And I may be obliged to defend
Every love, every ending
Or maybe there’s no obligations now
Maybe I’ve a reason to believe
We all will be received
—Queens’ own Paul Simon
Jose Reyes bounces on his belly across home plate with no throw on him, calls himself safe and he’s fine.
Jose Reyes allows a pop fly to bounce off his glove, Matt Kemp doesn’t advance to second and the crowd applauds the shortstop from the inside-the-park job the inning before.
Tom Glavine leaves the game, is congratulated during the seventh inning by Chris Cotter on his 288th win and he gets it within half-an-hour of that particular protocol breach.
Ladies and gentlemen, your 2006 New York Mets are so good they go out for shooters with the baseball gods after trampling opponents. They reside on that high a plane right now.
We don’t bring home every runner in scoring position. We get thrown out at third for the first out. We hold up unnecessarily to see if balls are going to be caught. We parade in short men with large leads. Yet we win 7-0 against decent competition. All those things that should anger The Higher Powers merely tickle Them. It’s September, and the Mets, instead of watching their step, leap and bound from one plateau to the next.
First-place Dodgers in town? They’re not in first place in this place. Here, let us validate your parking so you can go back to wherever you came from. Next time use mass transit (you obviously don’t live in these parts anymore). We dispatched a passel of Padres and a cocoon of Cardinals last month. A dollop of Dodgers doesn’t scare us. Any one of ya, come back in October. We’ll respect you and then we’ll beat your brains in, just like we do everybody’s.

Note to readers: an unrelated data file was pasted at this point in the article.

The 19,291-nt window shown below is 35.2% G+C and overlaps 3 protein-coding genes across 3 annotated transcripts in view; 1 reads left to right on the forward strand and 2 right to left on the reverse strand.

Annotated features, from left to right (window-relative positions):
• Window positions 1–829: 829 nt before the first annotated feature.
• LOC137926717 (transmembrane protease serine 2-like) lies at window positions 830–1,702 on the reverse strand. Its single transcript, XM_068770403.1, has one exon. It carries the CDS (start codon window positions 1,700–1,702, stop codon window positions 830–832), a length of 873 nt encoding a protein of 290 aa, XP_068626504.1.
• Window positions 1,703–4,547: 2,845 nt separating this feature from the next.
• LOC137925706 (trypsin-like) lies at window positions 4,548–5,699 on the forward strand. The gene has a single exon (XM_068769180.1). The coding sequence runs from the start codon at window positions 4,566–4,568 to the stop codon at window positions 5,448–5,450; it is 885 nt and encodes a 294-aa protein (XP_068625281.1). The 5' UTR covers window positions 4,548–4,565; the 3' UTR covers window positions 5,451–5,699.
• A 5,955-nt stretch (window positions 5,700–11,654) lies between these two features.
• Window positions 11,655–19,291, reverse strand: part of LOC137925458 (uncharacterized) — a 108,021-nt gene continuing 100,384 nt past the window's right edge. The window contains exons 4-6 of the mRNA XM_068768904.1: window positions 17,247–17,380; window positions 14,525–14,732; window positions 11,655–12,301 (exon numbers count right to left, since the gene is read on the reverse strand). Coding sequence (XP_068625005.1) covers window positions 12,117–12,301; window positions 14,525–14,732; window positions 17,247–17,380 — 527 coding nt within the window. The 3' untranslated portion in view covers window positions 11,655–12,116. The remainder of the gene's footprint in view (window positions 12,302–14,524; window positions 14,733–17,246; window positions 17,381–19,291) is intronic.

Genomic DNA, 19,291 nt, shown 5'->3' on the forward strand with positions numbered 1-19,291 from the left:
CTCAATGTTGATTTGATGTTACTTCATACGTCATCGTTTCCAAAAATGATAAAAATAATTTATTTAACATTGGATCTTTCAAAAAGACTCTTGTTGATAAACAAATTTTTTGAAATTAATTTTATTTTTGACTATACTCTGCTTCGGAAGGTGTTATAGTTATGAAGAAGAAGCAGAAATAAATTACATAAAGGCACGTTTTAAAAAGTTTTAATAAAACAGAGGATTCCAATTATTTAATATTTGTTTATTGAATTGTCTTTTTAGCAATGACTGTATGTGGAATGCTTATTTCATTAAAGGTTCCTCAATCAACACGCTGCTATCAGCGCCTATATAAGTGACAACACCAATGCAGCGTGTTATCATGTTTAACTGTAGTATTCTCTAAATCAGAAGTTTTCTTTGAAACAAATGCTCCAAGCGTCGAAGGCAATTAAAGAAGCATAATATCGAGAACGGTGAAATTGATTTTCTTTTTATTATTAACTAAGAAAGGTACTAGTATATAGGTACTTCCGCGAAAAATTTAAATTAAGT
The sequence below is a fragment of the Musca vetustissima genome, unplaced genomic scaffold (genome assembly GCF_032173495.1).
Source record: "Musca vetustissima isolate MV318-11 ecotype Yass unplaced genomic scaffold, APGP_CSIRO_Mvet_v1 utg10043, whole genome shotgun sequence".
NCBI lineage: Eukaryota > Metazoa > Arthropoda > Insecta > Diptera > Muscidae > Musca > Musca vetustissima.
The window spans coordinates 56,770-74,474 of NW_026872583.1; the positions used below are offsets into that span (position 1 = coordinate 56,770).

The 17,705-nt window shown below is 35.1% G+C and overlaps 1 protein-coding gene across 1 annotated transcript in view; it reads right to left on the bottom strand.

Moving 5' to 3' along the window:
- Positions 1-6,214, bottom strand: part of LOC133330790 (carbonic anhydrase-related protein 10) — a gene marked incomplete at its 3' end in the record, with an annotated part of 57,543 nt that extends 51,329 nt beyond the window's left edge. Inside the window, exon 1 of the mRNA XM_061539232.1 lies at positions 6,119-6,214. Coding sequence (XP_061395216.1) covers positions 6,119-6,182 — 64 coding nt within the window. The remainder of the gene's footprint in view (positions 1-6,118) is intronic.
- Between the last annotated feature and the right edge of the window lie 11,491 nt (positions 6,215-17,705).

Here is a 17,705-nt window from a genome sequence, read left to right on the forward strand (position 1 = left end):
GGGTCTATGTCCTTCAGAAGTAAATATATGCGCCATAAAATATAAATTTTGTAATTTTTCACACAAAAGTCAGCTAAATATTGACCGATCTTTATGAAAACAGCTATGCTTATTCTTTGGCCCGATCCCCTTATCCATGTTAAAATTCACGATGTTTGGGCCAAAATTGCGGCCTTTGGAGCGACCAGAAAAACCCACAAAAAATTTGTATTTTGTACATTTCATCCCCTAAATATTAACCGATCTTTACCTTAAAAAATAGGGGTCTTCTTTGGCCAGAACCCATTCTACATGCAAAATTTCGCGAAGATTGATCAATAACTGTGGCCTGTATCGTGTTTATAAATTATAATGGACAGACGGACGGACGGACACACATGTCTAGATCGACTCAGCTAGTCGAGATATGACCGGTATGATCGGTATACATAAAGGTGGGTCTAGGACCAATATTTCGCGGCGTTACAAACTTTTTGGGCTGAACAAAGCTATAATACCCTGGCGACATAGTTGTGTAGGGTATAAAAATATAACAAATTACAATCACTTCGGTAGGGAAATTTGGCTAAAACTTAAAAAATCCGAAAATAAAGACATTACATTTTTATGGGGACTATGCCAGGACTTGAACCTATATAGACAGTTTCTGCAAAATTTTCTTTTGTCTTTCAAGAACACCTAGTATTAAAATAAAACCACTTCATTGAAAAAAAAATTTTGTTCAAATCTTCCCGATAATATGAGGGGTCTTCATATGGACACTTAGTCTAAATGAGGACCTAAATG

I’ve been at this thing long enough to know when to hold ‘em, know when to fold ‘em, know when to shut the eff up. This isn’t then. This is now. This is September 2006. We are as many as 35 games over .500 for the first time since October 2, 1988. We have a magic number of 7 for clinching our division and it would be less except the two teams that were tied for second place when the night started played each other and they couldn’t both lose.
Unless they were playing the Mets.
7.01: Watch That ‘yes Car Go. Holy Leon Brown, I’ve never seen anybody in a Mets uniform run as fast as No. 7 Jose Reyes did when he approached second and realized, “Home run? OK!”
7.02: ‘Scuse Me While I Quote Myself. This season I’ve had the privilege of writing a feature called Profile in Orange and Blue for the SNY show Mets Weekly, which you should all be watching weekly because, never mind me, it truly is a show by Mets fans for Mets fans. The first profile I wrote was of my favorite player (talk about a dream job!) Jose Reyes. And this, in part, is what it said: In 2003, a new version of the 7 rolled off the line and roared into Shea. It was sleek. It was smooth. It came and went in a blur. This model of the 7 wasn’t without its kinks. It had to go into the shop more than once for repairs. But once it was fixed, it ran like a dream…like the train whose number he wears on his back, Jose Reyes always runs on an elevated track.
7.03: Just Spell My Number Right. And John Rocker thought he was giving the 7 train a bad name? What was before his foot-in-mouth interview a mere conveyance became a cause in 2000. One night that year, DiamondVision was urging patrons they could get to Shea any number of ways that didn’t include driving. And when Roger Luce mentioned “the 7 train,” it drew a huge ovation.